For Aficianados Only: “The Creator of Doctor Strange Will Not See You Now”

Steve Ditko is old enough and has done enough for his chosen art form that he owes us nothing. On the other hand, although as a comix geek back in the 1970s I’d read about the acrimonious Ditko / Stan Lee creative breakup, I don’t remember hearing that Ditko was a full-metal Objectivist. Writers, as Joan Didion reminds us, are always selling someone out… so make your own judgement as to Abraham Reisman’s conclusions in his NYMag story. But Mr. Ditko does come off as a tragic example of the warning attributed to that Nietzsche fella about staring into the abyss:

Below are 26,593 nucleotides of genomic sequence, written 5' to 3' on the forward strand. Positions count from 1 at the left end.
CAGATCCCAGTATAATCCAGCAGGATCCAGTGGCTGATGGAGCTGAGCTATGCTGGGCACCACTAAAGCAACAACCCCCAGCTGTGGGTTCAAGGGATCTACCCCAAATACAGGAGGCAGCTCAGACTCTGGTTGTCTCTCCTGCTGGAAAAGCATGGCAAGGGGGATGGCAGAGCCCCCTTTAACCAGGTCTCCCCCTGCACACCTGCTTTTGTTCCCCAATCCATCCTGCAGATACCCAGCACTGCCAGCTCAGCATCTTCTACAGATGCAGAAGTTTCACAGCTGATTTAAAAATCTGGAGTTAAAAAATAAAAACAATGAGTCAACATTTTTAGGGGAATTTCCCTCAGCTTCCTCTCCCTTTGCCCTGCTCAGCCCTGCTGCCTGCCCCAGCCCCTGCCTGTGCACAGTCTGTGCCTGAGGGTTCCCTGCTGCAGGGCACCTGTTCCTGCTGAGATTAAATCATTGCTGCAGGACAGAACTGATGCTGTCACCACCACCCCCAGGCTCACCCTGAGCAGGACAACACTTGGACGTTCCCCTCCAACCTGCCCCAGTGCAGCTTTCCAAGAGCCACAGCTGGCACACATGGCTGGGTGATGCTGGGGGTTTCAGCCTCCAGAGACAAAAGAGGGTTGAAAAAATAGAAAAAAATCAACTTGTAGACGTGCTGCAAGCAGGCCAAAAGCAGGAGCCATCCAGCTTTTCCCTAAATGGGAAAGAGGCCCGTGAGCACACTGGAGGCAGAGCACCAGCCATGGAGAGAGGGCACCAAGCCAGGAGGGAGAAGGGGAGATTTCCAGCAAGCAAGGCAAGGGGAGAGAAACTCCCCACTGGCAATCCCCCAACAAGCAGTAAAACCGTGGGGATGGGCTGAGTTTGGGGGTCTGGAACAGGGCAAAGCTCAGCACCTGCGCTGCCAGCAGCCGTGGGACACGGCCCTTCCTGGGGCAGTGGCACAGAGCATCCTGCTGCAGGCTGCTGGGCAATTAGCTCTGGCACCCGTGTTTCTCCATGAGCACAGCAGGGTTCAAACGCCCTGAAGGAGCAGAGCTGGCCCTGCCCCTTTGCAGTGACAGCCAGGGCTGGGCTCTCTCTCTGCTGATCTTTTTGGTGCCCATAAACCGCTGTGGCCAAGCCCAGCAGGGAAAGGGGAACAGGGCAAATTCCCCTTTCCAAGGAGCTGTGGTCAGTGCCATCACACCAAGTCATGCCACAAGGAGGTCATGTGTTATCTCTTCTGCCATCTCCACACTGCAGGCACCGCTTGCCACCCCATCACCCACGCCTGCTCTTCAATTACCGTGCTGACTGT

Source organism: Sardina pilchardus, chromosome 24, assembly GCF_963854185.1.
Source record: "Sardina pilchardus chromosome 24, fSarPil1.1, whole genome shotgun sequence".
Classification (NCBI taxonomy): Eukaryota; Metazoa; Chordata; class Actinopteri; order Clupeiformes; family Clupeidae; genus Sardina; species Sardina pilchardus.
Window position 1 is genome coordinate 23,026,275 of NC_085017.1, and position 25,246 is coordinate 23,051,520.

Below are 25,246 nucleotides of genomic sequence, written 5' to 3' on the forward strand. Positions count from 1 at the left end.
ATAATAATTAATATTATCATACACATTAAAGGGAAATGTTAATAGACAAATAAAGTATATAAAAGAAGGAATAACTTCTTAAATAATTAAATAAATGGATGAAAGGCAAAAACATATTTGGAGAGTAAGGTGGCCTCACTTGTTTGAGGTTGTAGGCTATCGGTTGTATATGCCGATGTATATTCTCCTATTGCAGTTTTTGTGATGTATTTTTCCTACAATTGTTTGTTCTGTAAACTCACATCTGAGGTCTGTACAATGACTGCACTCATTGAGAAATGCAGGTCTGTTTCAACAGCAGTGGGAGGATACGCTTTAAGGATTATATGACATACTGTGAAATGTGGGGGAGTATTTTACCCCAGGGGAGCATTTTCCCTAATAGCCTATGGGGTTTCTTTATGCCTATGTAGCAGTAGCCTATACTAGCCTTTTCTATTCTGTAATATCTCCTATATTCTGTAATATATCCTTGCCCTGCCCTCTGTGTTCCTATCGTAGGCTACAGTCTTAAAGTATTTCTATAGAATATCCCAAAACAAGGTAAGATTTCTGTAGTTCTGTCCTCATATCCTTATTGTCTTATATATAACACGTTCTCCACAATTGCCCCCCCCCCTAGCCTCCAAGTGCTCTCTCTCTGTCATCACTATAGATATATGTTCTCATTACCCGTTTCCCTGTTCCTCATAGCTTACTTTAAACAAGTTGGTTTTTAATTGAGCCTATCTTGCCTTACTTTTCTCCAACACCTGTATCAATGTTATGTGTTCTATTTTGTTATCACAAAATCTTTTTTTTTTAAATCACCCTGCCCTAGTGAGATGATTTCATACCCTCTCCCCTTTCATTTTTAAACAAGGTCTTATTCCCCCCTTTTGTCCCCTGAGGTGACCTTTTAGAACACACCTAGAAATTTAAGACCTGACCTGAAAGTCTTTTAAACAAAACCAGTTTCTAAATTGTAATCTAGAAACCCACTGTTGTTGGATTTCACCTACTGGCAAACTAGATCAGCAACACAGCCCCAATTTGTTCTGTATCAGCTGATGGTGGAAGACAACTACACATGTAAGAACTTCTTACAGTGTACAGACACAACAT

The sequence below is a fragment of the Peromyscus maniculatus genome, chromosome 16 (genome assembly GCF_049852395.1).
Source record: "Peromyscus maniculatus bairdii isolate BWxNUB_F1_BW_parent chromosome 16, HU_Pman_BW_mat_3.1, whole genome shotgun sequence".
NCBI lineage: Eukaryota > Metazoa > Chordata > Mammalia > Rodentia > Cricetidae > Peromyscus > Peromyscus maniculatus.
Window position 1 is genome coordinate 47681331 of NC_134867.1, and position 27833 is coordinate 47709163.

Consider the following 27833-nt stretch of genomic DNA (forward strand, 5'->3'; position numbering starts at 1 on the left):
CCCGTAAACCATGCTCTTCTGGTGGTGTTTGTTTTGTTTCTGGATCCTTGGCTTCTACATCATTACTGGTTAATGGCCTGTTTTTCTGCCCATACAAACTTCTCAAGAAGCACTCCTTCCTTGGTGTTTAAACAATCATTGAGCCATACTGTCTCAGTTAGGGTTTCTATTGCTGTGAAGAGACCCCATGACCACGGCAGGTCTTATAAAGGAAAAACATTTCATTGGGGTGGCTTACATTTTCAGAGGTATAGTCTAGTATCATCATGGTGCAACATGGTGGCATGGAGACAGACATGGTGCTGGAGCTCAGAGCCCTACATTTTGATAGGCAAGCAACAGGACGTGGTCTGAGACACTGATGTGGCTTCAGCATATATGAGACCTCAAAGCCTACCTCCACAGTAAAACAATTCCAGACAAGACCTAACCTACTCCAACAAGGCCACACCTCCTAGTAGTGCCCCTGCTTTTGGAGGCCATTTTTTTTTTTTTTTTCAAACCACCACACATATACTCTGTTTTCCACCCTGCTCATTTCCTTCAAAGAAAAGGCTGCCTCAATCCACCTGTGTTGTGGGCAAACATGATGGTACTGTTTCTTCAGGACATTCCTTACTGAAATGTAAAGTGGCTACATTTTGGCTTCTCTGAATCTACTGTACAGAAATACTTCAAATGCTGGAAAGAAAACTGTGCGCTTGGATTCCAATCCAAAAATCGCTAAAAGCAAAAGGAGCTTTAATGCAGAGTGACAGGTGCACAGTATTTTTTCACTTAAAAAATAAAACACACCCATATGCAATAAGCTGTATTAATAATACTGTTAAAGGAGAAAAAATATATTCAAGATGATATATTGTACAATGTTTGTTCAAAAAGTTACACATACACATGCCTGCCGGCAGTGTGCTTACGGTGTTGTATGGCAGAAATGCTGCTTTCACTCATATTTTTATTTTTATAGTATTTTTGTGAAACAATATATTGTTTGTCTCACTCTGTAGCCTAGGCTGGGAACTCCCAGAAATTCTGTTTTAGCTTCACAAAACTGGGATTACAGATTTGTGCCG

For a recluse, Steve Ditko is surprisingly easy to locate. You won’t see him in public: Despite being one of the most important figures in comics history, the most recent published photograph of the 89-year-old was taken about 50 years ago. And though his name appears prominently as “co-creator” in the credits of Marvel Studios’ Doctor Strange — which has already grossed more than $490 million worldwide — he has never been on a red carpet, or appeared on TV or radio. But if you ask within the comics community, you can readily find the location and phone number of his Manhattan studio. The man’s around. It’s putting that contact information to good use that’s difficult.